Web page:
Hanukka retreat in Jerusalem empowers widows and their children

"Hanukka is the happiest and the saddest holiday for these children."

December 19, 2017 16:17
3 minute read.
Rabbi Amram Blau lights candles with children who have lost their fathers

Rabbi Amram Blau, director of the Chessed Menachem Mendel program of Colel Chabad lights candles with some of the younger participants in the annual retreat for widows and their children. (photo credit: MOSHE BUKHMAN)


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Fifty widows and 240 children who lost fathers to either terrorist attacks, accidents or illnesses are getting treated to a three-day, all-inclusive retreat at the Ramada Hotel in Jerusalem in honor of Hanukka.

Kicking off Monday night, the 16th annual Colel Chabad Hanukka retreat offers bereaved families a full schedule of activities either geared toward children or just for the mothers, including entertainment, full meals and day trips in and around the capital.

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There is no age limit for the orphans as the event caters to babies up to soldiers and national service volunteers.

All of the babies are assigned a counselor to look after them so that the mothers can have a break and enjoy the retreat, while getting a chance to bond with other mothers.

These counselors have all lost a parent and are also part of the Colel Chabad community, which allows for more specialized treatment for these participants.

Colel Chabad is Israel’s longest continuously running social service organization, founded in 1788 with the goal of supporting the welfare needs of those living in Israel.

In addition to this Hanukka event, the organization also offers these families year-round services, including scholarships and afterschool activities for orphans and job training and placement for widows.

Rabbi Amram Blau is the director of the Chessed Menachem Mendel, a charitable organization that works with Colel Chabad, and calls himself a “full-time volunteer” for this retreat for the past 15 years.

According to participants and staff, he is seen as a much needed father-figure to the children, being personally involved with every child at the event, knowing their names and their stories.

At 80 years old, he was involved in the public school system in Israel for 40 years before retiring when he was 65.

Blau said that he always felt a strong connection and desire to ensure the well-being of Israel’s orphans, telling The Jerusalem Post, “Hanukka is the happiest and the saddest holiday for these orphans. At this retreat, every night when we light candles we allow them to celebrate, to feel joy and to feel welcome and included. I want every child to be happy. The greatest gift I can receive is to see all of these children succeed and to find happiness.”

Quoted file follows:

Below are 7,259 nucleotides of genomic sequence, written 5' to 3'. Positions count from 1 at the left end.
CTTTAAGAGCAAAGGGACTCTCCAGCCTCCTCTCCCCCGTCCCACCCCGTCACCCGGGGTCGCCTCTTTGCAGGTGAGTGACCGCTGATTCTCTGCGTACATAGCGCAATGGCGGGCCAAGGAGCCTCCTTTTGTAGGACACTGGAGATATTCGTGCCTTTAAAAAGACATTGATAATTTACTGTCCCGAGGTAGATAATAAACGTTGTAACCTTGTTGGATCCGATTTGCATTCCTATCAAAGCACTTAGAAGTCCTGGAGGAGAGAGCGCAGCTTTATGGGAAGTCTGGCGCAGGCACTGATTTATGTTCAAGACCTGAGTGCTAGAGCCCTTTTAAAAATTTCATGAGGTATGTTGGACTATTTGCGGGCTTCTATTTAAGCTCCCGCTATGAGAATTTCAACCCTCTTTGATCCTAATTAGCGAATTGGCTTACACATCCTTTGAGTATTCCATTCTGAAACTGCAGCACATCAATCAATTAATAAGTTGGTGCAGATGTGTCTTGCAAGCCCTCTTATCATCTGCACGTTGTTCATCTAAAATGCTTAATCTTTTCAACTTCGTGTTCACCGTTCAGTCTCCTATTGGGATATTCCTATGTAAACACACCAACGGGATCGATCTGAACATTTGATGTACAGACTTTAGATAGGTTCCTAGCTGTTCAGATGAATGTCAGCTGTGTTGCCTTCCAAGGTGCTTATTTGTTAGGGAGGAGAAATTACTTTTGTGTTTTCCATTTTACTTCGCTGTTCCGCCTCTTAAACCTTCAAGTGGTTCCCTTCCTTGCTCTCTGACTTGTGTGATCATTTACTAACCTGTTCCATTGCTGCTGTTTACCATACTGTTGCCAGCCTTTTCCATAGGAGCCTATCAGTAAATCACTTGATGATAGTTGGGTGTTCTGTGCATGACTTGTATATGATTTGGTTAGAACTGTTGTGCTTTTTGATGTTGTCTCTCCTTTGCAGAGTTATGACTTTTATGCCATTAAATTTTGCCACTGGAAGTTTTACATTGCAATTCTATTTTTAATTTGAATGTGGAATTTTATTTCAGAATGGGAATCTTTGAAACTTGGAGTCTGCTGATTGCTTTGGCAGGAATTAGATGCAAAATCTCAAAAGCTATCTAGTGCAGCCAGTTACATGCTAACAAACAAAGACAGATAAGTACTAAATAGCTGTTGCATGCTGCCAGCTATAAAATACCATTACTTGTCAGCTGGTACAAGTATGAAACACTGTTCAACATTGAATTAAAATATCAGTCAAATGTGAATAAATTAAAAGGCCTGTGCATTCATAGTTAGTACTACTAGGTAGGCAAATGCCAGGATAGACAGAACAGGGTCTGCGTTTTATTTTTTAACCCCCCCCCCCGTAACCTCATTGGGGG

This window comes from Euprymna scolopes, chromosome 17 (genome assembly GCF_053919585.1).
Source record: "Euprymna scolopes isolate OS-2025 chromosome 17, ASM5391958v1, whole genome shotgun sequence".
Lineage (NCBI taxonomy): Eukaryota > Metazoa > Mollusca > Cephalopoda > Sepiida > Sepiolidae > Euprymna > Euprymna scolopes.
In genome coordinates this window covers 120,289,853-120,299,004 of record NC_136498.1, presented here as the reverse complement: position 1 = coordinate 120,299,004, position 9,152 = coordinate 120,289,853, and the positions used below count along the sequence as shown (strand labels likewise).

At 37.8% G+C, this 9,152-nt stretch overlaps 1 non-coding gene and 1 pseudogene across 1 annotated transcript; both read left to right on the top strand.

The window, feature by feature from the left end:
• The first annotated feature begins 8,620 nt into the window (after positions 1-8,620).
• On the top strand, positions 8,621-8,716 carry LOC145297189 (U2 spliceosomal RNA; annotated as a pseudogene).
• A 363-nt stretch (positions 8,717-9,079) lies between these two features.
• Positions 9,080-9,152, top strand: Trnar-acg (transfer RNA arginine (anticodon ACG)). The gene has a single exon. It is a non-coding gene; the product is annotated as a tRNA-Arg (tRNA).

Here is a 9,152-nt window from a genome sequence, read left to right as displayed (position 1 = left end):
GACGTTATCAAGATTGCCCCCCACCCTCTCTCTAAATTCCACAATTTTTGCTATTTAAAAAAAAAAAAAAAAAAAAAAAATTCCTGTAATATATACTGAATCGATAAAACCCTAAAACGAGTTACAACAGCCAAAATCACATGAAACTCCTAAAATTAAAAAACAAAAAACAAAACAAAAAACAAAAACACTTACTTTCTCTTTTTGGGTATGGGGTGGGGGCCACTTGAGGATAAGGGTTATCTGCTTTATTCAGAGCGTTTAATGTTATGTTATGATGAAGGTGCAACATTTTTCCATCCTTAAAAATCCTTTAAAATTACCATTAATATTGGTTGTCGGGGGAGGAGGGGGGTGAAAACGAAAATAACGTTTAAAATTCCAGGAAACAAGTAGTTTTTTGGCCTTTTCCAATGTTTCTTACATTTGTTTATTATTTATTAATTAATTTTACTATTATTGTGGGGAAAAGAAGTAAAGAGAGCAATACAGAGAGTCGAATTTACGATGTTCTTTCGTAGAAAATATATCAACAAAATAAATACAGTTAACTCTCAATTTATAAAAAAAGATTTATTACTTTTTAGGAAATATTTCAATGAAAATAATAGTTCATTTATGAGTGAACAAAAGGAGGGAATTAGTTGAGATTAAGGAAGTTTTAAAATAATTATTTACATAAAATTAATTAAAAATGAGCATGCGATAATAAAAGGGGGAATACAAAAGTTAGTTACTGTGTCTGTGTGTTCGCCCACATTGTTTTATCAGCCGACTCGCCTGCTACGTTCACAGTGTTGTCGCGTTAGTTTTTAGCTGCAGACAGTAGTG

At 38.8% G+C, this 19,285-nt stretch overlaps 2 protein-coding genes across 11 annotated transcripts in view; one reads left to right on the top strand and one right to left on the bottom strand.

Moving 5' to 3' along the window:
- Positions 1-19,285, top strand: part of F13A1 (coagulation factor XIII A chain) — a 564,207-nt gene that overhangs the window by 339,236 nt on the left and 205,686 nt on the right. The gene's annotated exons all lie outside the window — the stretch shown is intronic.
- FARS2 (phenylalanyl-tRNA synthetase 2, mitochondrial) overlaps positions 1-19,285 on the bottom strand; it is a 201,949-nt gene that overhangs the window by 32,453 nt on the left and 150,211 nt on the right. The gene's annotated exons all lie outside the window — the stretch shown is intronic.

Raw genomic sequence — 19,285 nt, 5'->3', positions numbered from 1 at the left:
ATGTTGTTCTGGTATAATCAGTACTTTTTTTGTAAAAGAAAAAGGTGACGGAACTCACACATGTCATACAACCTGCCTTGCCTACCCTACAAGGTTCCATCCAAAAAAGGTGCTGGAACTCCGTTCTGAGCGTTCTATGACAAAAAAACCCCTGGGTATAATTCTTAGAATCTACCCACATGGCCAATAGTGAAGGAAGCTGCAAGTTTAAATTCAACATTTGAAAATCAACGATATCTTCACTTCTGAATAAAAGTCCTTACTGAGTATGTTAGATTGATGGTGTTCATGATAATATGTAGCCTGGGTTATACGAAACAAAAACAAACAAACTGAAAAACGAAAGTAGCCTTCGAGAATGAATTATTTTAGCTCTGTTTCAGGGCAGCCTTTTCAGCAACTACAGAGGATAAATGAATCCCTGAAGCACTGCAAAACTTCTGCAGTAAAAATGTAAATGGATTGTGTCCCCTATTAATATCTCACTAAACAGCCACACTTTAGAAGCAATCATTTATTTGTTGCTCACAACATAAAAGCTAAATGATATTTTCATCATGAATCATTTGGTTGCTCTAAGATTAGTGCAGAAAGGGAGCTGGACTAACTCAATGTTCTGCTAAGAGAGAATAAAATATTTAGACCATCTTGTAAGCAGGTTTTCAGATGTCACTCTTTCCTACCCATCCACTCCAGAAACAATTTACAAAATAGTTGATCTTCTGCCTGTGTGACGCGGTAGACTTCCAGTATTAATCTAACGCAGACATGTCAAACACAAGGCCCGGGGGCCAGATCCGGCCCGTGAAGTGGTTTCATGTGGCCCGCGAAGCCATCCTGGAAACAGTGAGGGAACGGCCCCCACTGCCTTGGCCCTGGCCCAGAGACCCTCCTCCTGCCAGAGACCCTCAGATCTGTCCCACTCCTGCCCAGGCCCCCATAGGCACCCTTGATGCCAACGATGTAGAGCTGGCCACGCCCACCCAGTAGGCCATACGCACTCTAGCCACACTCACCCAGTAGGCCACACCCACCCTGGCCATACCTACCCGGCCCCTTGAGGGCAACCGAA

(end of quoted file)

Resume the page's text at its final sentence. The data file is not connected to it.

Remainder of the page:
Menachem Traxler is the director of volunteers for Colel Chabad and has been working for the retreat for five years.

He explained that the most important part of this experience is allowing these families to build a community that will continue after the retreat. “As much as we try to help, it’s more meaningful to get the mothers together to support each other. It becomes a community and mothers build support groups throughout the years which gives them the strength to carry on in light of their losses.”

Ariella Ashkenazi from Ramat Bet Shemesh lost her husband 10 months ago and has five children.

She calls herself a “fresh widow” and told the Post: “You’re thrown into a situation you’d never expect and you don’t want to feel needy.

Here [at the retreat] I don’t feel needy and we are given a lot of support. The whole program helps us to not feel alone which give us strength and this really motivates us to do our best and not to give up.”

For her, this retreat is also providing her comfort through being around families in similar situations and a chance to recharge and to allow herself and her children to be “spoiled” for a few days.

“At first it was a little strange,” she said, “you know, just widows and orphans. But on the other hand, there’s something really comforting about being together.”

She continued: “Two days to not have to make a decision and to just relax is definitely recharging and to be around such caring people and other families like mine is so empowering.

They thought of everything, and you can really feel that everything came straight from the heart. When we arrived, the children were given Hanukka presents. They thought of every single detail.”

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